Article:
Chapter 5
Risk and Return:
Portfolio Theory and Asset Pricing
Models
ANSWERS TO END-OF-CHAPTER QUESTIONS
5-1
a.
A portfolio is made up of a group of individual assets held in combination.
An asset
that would be relatively risky if held in isolation may have little, or even no risk if
held in a well-diversified portfolio.
The feasible, or attainable, set represents all portfolios that can be constructed from
a given set of stocks.
This set is only efficient for part of its combinations.
An efficient portfolio is that portfolio which provides the highest expected return for
any degree of risk.
Alternatively, the efficient portfolio is that which provides the
lowest degree of risk for any expected return.
The efficient frontier is the set of efficient portfolios out of the full set of potential
portfolios.
On a graph, the efficient frontier constitutes the boundary line of the set
of potential portfolios.
b.
An indifference curve is the risk/return trade-off function for a particular investor
and reflects that investor's attitude toward risk. The indifference curve specifies an
investor's required rate of return for a given level of risk.
The greater the slope of
the indifference curve, the greater is the investor's risk aversion.
The optimal portfolio for an investor is the point at which the efficient set of
portfolios--the efficient frontier--is just tangent to the investor's indifference curve.
This point marks the highest level of satisfaction an investor can attain given the set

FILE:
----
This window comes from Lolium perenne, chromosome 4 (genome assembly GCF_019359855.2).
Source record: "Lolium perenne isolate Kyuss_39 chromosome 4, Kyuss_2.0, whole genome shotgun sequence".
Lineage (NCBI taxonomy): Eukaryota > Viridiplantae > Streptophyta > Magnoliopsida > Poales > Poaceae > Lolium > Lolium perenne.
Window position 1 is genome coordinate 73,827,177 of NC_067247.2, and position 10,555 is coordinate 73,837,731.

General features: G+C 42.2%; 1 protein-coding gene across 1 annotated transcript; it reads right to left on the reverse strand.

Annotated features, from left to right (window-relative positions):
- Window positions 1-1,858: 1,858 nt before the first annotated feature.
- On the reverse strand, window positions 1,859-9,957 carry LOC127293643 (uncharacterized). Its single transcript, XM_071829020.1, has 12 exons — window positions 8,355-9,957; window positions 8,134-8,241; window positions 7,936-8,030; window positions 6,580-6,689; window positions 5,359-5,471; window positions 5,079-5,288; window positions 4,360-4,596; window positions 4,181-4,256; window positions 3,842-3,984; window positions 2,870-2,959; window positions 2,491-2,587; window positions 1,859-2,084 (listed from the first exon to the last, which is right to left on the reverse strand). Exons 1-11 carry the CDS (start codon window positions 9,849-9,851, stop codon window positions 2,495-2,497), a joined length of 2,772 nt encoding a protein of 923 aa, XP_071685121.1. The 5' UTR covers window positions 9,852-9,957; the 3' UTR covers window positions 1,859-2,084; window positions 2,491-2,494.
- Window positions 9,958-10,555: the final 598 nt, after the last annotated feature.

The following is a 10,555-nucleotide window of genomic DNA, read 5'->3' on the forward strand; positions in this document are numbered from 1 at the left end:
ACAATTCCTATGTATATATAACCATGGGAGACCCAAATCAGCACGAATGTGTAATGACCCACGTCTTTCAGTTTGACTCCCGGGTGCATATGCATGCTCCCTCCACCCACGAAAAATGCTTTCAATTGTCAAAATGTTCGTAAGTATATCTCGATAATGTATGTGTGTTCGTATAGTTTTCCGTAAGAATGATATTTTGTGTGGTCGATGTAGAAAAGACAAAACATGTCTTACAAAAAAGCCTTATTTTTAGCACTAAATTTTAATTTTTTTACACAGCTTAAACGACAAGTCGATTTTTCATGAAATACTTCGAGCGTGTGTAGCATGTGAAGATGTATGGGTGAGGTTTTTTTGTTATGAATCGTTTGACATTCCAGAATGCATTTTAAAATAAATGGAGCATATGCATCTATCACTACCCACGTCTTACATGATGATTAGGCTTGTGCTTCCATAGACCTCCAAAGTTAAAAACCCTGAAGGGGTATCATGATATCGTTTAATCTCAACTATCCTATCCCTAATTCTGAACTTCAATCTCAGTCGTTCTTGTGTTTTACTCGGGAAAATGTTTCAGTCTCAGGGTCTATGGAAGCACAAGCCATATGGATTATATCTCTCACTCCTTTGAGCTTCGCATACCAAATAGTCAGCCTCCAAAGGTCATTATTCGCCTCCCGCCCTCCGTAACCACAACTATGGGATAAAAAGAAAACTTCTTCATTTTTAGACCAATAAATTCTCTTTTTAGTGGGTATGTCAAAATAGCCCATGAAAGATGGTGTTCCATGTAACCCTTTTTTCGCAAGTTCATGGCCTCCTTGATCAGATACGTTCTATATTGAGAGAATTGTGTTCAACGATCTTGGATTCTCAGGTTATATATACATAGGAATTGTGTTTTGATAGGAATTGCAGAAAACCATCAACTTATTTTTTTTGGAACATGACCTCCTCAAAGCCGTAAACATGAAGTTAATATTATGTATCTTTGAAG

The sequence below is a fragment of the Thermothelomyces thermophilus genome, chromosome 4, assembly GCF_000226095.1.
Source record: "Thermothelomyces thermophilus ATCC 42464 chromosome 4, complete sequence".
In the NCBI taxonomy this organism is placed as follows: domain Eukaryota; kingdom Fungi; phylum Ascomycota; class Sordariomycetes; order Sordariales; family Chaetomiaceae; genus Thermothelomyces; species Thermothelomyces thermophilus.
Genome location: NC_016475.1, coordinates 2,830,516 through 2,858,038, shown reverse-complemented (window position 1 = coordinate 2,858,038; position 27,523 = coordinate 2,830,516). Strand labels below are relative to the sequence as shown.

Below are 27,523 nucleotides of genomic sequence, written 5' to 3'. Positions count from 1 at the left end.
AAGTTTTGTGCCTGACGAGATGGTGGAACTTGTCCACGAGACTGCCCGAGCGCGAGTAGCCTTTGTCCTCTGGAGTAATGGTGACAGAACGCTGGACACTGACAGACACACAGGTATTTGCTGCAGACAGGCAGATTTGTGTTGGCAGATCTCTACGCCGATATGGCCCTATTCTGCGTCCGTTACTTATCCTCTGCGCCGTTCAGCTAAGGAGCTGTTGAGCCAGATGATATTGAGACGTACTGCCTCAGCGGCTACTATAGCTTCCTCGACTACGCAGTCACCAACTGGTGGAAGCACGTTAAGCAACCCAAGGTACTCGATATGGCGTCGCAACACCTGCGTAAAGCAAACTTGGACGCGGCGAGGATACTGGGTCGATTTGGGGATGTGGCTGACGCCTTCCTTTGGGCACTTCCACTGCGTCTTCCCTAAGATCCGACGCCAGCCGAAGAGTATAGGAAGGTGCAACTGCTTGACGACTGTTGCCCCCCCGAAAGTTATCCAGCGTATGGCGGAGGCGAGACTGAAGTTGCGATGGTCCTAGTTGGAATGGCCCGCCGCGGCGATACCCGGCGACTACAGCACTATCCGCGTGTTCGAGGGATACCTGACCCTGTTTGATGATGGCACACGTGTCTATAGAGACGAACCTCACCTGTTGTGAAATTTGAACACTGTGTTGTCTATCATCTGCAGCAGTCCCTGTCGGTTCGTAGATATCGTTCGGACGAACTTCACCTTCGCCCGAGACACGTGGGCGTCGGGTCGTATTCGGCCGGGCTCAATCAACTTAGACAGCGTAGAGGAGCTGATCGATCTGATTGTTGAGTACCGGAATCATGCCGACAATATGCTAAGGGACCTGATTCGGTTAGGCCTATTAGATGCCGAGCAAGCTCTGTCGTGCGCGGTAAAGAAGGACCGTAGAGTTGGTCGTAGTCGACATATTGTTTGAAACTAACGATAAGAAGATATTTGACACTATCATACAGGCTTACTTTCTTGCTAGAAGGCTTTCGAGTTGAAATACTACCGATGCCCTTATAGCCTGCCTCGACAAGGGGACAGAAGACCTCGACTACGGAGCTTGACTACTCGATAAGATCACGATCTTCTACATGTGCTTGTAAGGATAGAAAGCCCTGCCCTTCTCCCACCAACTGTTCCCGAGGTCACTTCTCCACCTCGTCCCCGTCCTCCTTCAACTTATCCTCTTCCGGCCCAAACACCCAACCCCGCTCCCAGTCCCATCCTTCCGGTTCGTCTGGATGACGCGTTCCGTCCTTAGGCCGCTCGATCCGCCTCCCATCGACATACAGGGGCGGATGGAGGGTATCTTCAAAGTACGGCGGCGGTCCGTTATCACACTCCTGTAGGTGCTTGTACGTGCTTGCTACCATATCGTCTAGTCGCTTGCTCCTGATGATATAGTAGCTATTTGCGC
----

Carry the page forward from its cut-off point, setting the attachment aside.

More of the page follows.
of potential portfolios.
c.
The Capital Asset Pricing Model (CAPM) is a general equilibrium market model
developed to analyze the relationship between risk and required rates of return on
assets when they are held in well-diversified portfolios.
The SML is part of the
CAPM.
The Capital Market Line (CML) specifies the efficient set of portfolios an investor
can attain by combining a risk-free asset and the risky market portfolio M.
The
CML states that the expected return on any efficient portfolio is equal to the riskless
rate plus a risk premium, and thus describes a linear relationship between expected
return and risk.
d.
The characteristic line for a particular stock is obtained by regressing the historical
Answers and Solutions:
5 - 1

returns on that stock against the historical returns on the general stock market.
The
slope of the characteristic line is the stock's beta, which measures the amount by
which the stock's expected return increases for a given increase in the expected
return on the market.
The beta coefficient (b) is a measure of a stock's market risk.
It measures the stock's
volatility relative to an average stock, which has a beta of 1.0.
e.
Arbitrage Pricing Theory (APT) is an approach to measuring the equilibrium
risk/return relationship for a given stock as a function of multiple factors, rather than
the single factor (the market return) used by the CAPM.
The APT is based on
complex mathematical and statistical theory, but can account for several factors

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